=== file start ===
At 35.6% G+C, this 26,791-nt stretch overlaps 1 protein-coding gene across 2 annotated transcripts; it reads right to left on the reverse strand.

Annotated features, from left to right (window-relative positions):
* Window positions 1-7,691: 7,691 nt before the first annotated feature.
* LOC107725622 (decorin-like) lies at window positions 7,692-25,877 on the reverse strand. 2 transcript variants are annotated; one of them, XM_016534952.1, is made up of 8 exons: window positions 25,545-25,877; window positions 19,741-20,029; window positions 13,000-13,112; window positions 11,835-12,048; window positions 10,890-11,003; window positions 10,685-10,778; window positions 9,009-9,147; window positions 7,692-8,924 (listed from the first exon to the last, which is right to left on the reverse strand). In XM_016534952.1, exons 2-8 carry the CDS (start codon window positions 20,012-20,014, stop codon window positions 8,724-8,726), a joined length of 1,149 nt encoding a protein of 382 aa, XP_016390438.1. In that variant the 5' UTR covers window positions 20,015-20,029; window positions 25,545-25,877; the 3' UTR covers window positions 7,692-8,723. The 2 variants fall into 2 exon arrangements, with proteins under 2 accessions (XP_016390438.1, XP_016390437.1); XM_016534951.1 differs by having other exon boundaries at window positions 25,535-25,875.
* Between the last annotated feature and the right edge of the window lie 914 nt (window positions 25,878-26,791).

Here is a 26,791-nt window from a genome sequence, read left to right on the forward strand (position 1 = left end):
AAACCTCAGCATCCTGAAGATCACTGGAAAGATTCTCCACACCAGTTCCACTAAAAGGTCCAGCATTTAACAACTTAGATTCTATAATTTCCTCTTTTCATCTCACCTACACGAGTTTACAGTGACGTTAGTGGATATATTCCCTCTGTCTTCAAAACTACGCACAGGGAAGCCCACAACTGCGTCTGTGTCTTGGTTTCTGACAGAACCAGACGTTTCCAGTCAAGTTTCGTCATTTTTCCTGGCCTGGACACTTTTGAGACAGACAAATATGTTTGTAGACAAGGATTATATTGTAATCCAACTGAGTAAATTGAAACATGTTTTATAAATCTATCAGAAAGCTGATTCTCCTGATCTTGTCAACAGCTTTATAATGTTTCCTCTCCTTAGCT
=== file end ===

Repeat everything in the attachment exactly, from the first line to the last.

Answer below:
At 35.6% G+C, this 26,791-nt stretch overlaps 1 protein-coding gene across 2 annotated transcripts; it reads right to left on the reverse strand.

Annotated features, from left to right (window-relative positions):
* Window positions 1-7,691: 7,691 nt before the first annotated feature.
* LOC107725622 (decorin-like) lies at window positions 7,692-25,877 on the reverse strand. 2 transcript variants are annotated; one of them, XM_016534952.1, is made up of 8 exons: window positions 25,545-25,877; window positions 19,741-20,029; window positions 13,000-13,112; window positions 11,835-12,048; window positions 10,890-11,003; window positions 10,685-10,778; window positions 9,009-9,147; window positions 7,692-8,924 (listed from the first exon to the last, which is right to left on the reverse strand). In XM_016534952.1, exons 2-8 carry the CDS (start codon window positions 20,012-20,014, stop codon window positions 8,724-8,726), a joined length of 1,149 nt encoding a protein of 382 aa, XP_016390438.1. In that variant the 5' UTR covers window positions 20,015-20,029; window positions 25,545-25,877; the 3' UTR covers window positions 7,692-8,723. The 2 variants fall into 2 exon arrangements, with proteins under 2 accessions (XP_016390438.1, XP_016390437.1); XM_016534951.1 differs by having other exon boundaries at window positions 25,535-25,875.
* Between the last annotated feature and the right edge of the window lie 914 nt (window positions 25,878-26,791).

Here is a 26,791-nt window from a genome sequence, read left to right on the forward strand (position 1 = left end):
AAACCTCAGCATCCTGAAGATCACTGGAAAGATTCTCCACACCAGTTCCACTAAAAGGTCCAGCATTTAACAACTTAGATTCTATAATTTCCTCTTTTCATCTCACCTACACGAGTTTACAGTGACGTTAGTGGATATATTCCCTCTGTCTTCAAAACTACGCACAGGGAAGCCCACAACTGCGTCTGTGTCTTGGTTTCTGACAGAACCAGACGTTTCCAGTCAAGTTTCGTCATTTTTCCTGGCCTGGACACTTTTGAGACAGACAAATATGTTTGTAGACAAGGATTATATTGTAATCCAACTGAGTAAATTGAAACATGTTTTATAAATCTATCAGAAAGCTGATTCTCCTGATCTTGTCAACAGCTTTATAATGTTTCCTCTCCTTAGCT